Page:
[Footnote 248: Harris, I. 198. Callender, III. 502.]
This is one of the best written voyages we have hitherto met with, yet extends rather to considerable length, considering its relative importance. On the present occasion, therefore, it has been endeavoured to lop off as many of its redundances as could be conveniently done without injury, yet leaving every circumstance of any interest or importance. The principal omission, or abbreviation rather, on the present occasion, is the leaving out several controversial matters, inserted by Harris from the account of this voyage by Betagh; which might have sufficient interest among contemporaries, a few years after the unfortunate issue of this misconducted enterprise, but are now of no importance, near a century later.—Ed.
Narrative of the Voyage from England to the South Sea.
Sailing from Plymouth on the 13th February, 1719, in company with the Success, we kept company no longer than to the 19th, when, between nine and ten at night, we had a violent storm at S.W. which increased so, that by eleven we were under bare poles. At midnight a sea struck us on our quarter, which stove in one of our dead lights on the quarter and another on our stern, by which we shipped a vast quantity of water before we could get them again fastened up, and we were a considerable time under great apprehension of foundering. On the 20th we could not see the Success; and this storm so terrified the greatest part of the crew, that seventy of them were resolved to bear away for England, alleging that the ship was so very crank she would never be able to carry us to the South Sea. But by the resolution of the officers they were brought back to their duty.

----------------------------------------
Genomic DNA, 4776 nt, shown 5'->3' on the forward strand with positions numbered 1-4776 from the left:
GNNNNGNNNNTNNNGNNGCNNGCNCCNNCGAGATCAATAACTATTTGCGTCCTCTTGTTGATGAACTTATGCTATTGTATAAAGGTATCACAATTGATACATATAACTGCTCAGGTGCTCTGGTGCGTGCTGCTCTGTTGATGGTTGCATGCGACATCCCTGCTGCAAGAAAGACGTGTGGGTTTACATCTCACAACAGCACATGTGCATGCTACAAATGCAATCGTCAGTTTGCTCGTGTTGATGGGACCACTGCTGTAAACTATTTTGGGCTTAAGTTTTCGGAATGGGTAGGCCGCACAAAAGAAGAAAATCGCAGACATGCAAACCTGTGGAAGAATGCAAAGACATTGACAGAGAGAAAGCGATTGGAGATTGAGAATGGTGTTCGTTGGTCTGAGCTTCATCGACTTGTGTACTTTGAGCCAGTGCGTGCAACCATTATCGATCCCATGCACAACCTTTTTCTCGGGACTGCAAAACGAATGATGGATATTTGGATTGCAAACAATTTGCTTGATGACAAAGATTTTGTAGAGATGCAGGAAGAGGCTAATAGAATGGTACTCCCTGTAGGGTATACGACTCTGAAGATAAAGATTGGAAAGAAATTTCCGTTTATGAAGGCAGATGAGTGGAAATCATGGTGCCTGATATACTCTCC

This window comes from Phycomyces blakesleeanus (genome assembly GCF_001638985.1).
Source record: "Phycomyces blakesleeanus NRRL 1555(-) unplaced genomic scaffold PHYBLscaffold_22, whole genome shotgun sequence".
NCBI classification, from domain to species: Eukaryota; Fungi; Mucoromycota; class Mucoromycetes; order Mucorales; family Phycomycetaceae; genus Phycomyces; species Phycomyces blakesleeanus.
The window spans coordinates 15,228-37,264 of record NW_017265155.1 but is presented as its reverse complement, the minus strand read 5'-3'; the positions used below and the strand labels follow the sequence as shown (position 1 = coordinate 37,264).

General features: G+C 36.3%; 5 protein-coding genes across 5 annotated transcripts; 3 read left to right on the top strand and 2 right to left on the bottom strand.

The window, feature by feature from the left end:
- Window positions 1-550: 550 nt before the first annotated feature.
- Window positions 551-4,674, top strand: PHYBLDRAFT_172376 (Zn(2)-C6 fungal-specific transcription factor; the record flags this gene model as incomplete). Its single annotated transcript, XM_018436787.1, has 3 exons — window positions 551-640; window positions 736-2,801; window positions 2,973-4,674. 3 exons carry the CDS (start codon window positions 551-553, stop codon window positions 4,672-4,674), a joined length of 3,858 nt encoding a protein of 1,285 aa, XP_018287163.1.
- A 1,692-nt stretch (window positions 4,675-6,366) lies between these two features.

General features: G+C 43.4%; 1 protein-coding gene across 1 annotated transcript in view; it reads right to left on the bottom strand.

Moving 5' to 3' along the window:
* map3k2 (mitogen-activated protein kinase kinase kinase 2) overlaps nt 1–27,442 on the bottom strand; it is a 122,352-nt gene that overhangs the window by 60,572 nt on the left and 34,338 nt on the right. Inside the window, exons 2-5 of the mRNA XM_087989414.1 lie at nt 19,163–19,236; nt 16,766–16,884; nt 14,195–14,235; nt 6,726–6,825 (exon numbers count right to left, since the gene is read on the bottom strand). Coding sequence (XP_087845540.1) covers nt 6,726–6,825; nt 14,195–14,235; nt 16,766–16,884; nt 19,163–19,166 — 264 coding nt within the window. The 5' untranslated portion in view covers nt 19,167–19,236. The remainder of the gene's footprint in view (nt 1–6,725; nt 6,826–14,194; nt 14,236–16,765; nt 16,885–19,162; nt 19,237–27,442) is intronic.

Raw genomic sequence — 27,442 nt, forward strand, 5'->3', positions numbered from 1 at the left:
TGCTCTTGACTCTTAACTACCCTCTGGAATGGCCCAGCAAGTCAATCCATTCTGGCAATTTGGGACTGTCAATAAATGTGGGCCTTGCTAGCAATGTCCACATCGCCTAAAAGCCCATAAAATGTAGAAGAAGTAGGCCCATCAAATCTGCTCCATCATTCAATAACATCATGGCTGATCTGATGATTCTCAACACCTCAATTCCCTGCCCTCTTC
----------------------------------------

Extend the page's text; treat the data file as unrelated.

As the Canaries were the first place of rendezvous, we continued our course for these islands, where we arrived on the 17th March, and cruised there the time appointed by our instructions. We next sailed for the Cape de Verde Islands, and arrived at Maio on the 14th April. A little before arriving here, Turner Stevens the gunner very gravely proposed to me and the rest of the officers to cruize in the Red Sea; as there could be no harm in robbing the Mahometans, whereas the Spaniards were good Christians, and it was a sin to injure them. I ordered him immediately into confinement, after which he became outrageous, threatening to blow up the ship. Wherefore I discharged him at his own request, and left also here on shore my chief mate, who had challenged and fought with Mr Brooks, my first lieutenant.
[Footnote 249: Clipperton arrived there on the 5th, and sailed thence on the 15th of March.—E.]
[Footnote 250: Clipperton came to St Vincent on the 24th March, and cruized in that neighbourhood for ten days, so that he must have sailed about the 31st, at least a fortnight before the arrival of Shelvocke.—E.]